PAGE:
Chances are you’ve heard of 3D printing by this point.
But you might not have heard about the lighter side of 3D printing, which is what the Markers Factory in Santa Cruz focuses on.
While images of a dark lab, old white guys in even whiter coats, and intense formulas scribbled over every available surface may be springing to mind right now for the science-phobic among us, fear not! What makes Makers Factory so great is its accessibility — they exist as a space where people of all levels of ability can come and learn more about 3D design.
Founded in 2011 by 3D design veterans Chris Yonge and Dave Britton, the Markers Factory doesn’t limit its offerings to 3D design and printing. The company also provides services and classes in animation, modeling, robotics, and gaming — for makers of all ages.
With a plethora of different softwares and equipment, Makers Factory is committed to bringing out the makers in all of us, especially kids, for whom they have a great number of classes available.
The Kids’ Camp offers classes for kids of all ages throughout the year. The classes focus on game design, electronics, programming, and even the popular game Minecraft.
A blog post about a recently completed Minecraft class details how the students took the experience to a whole other level, ultimately learning about things like social contracts and civic duty:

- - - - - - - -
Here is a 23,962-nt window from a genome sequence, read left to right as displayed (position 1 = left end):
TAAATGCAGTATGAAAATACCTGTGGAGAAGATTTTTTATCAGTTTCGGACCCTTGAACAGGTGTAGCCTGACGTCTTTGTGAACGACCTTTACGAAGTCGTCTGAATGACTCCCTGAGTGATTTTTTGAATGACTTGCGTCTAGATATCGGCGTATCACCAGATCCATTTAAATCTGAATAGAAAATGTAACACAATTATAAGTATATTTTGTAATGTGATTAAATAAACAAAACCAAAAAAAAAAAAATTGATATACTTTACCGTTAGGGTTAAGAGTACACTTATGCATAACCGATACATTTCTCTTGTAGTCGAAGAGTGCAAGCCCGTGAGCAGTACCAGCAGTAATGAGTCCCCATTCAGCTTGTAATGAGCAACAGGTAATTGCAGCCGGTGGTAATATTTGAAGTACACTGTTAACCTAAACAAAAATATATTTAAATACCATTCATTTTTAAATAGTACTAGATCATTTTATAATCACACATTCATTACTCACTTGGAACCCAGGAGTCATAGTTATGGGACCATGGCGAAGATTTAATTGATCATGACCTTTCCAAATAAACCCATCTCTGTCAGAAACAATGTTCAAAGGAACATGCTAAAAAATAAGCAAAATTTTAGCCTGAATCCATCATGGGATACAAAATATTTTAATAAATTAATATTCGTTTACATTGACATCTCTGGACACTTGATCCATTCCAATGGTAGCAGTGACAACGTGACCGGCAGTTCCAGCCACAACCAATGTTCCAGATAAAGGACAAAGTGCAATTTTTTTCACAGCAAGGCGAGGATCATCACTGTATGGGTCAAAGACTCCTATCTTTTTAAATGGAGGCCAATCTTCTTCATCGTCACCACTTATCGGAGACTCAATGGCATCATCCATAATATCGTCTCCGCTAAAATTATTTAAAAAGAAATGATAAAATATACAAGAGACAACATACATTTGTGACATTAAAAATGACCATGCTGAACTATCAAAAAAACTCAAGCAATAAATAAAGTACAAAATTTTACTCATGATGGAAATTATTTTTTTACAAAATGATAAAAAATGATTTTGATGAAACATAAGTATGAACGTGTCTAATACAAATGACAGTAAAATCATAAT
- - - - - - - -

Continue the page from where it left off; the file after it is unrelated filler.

In the early part of the camp, I explained to them that one of the main reasons we held the camp was to be able to provide a safe space for the campers to play the game, since there can be some nasty folk on the internet. They took this a step further and decided to create a ‘Minecraft Constitution’ for themselves, a set of rules governing behavior in their new world. The coolest thing about this for me as a teacher was seeing how rarely these rules were broken, and how quickly a camper was to recognize and apologize for breaking a rule.
Co-founder Dave Britton further explained the importance and relevance of a program like Minecraft, “MineCrafting allows students to move freely to and from the real world into virtual reality, online or offline,” says Britton. “Digital technology learning is two sided, turning bits into atoms and atoms into bits. Converging Information bits is the future of the world.”
There are also classes offered to kids who are homeschooled, though the classes are open to anyone whose schedule permits them to attend. There is also Makers Club, a more long-term after-school program that allows kids to work with professionals on more long-term, individual projects.
Looking toward the future, Britton spoke about being in the “alpha stage” of setting up MindCrafting, a program where MakersFactory could install MineCraft on school computers and train teachers how best to use it.
“Teachers around the world are starting to see the benefits of MineCraftEdu, but the task of network installation and administration, software setup and training, and lesson plan creation is daunting to many,” Britton says about why MakersFactory would be perfect for the job.
If you’re interested in learning more about Makers Factory, but don’t want to dive into a project head-first, you can check them out every First Friday, at their office inside the Cruzio building. If you’re curious about a specific project you’d like them to complete, you can get a quote on their website.